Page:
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NCJRS Abstract

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NCJ Number: 70237 Find in a Library
Title: Corrections Law Developments - Prison Disciplinary Proceedings
Journal: Criminal Law Bulletin  Volume:16  Issue:4  Dated:(July-August 1980)  Pages:381-387
Author(s): F Cohen
Date Published: 1980
Page Count: 7
Format: Article
Language: English
Country: United States of America
Annotation: The Supreme Court's decision on inmate due process rights in prison disciplinary proceedings in Wolff v. MacDonnel is critiqued, and guidance is given for prisons' implementation of the Court decision.
Abstract: In Wolff v. MacDonnel, the Supreme Court was confronted with challenges to various practices, including prison disciplinary procedures, at the Nebraska Penal and Correctional Complex. The disciplinary procedures which existed at the time of MacDonnel's class action were based on a broad statutory scheme and a more detailed set of regulations framed by prison authorities. Nebraska's basic argument before the Court was that its procedure for disciplining inmates, even for serious misconduct, was a policy matter which involved no constitutional issue. The Court rejected this argument out of hand, concluding that due process applies in prison disciplinary proceedings. The Court concluded that inmates charged with serious misconduct, which may lead to the loss of good time or the imposition of solitary confinement, are entitled to written notice of the claimed violation at least 24 hours before the hearing, along with a written statement by the factfinders of the evidence to be used and the reasons for the disciplinary action taken. In addition, the inmate should be allowed to call witnesses and present documentary evidence when this would not be unduly hazardous to institutional safety or correctional goals. Full due process rights, such as the right to counsel, were not granted by the Court, under the reasoning that possible sanctions in prison discipline are not severe enough to warrant full due process proceedings. Although the Court was not clear about the conditions under which the prescribed due process rights are to be used, corrections officials should follow the advance notice procedure for all but the mildest disciplinary procedures, and the right for inmates to call witnesses should be applicable except in rare circumstances whose nature is documented. Footnotes are provided.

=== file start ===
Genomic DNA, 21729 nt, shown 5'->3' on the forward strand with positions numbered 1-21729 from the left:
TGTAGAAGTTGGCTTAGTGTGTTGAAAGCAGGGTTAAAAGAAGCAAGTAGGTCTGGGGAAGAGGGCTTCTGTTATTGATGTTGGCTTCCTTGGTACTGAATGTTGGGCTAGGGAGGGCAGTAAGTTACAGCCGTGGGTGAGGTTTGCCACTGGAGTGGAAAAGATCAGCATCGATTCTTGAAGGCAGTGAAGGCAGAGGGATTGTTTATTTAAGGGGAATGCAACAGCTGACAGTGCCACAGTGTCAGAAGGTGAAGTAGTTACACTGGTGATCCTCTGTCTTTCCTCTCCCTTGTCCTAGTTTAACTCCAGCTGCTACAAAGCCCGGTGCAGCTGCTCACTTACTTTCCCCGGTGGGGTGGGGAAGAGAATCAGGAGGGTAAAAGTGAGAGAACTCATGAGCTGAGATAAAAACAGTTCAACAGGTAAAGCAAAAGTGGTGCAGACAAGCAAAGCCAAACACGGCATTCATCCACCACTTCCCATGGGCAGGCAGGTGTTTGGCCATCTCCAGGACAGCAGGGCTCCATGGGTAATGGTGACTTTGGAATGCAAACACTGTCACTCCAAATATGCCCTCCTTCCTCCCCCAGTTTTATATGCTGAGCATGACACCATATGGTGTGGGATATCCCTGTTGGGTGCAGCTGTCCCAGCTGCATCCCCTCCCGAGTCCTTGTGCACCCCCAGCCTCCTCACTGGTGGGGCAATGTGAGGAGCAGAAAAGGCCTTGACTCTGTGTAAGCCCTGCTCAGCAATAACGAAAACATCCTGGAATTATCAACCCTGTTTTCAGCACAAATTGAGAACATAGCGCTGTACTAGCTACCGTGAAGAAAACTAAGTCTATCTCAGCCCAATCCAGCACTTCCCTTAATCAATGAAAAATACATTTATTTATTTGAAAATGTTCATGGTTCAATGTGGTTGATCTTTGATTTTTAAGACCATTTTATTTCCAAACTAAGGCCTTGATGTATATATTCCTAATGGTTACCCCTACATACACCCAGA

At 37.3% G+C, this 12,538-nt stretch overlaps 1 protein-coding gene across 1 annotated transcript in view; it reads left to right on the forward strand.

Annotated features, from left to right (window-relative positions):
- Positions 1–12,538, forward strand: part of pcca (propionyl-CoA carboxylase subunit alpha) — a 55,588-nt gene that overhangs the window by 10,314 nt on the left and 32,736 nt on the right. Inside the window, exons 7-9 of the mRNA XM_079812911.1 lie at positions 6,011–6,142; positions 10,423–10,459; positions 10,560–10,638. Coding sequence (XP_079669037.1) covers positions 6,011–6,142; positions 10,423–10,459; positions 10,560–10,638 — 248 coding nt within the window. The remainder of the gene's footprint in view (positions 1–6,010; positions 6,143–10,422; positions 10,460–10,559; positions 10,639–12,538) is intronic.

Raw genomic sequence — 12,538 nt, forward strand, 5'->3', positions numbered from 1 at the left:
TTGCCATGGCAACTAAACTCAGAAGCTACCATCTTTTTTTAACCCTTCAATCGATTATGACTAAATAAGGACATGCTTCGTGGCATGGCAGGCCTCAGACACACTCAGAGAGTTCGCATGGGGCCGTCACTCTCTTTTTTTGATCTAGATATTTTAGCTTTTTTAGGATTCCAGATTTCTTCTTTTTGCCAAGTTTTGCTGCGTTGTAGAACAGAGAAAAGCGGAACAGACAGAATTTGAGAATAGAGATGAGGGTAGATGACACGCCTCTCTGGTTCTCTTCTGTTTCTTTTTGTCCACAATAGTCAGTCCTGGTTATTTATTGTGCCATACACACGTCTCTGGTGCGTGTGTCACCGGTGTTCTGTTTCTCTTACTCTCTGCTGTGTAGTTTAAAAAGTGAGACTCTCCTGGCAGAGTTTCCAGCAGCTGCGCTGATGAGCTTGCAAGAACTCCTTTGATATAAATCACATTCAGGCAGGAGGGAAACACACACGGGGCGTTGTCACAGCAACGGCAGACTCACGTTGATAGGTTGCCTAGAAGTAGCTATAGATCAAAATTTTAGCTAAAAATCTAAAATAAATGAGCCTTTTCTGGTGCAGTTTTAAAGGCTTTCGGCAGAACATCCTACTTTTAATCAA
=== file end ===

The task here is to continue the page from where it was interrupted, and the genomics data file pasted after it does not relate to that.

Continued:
Index Term(s): Inmate discipline; Judicial decisions; Right to Due Process; US Supreme Court
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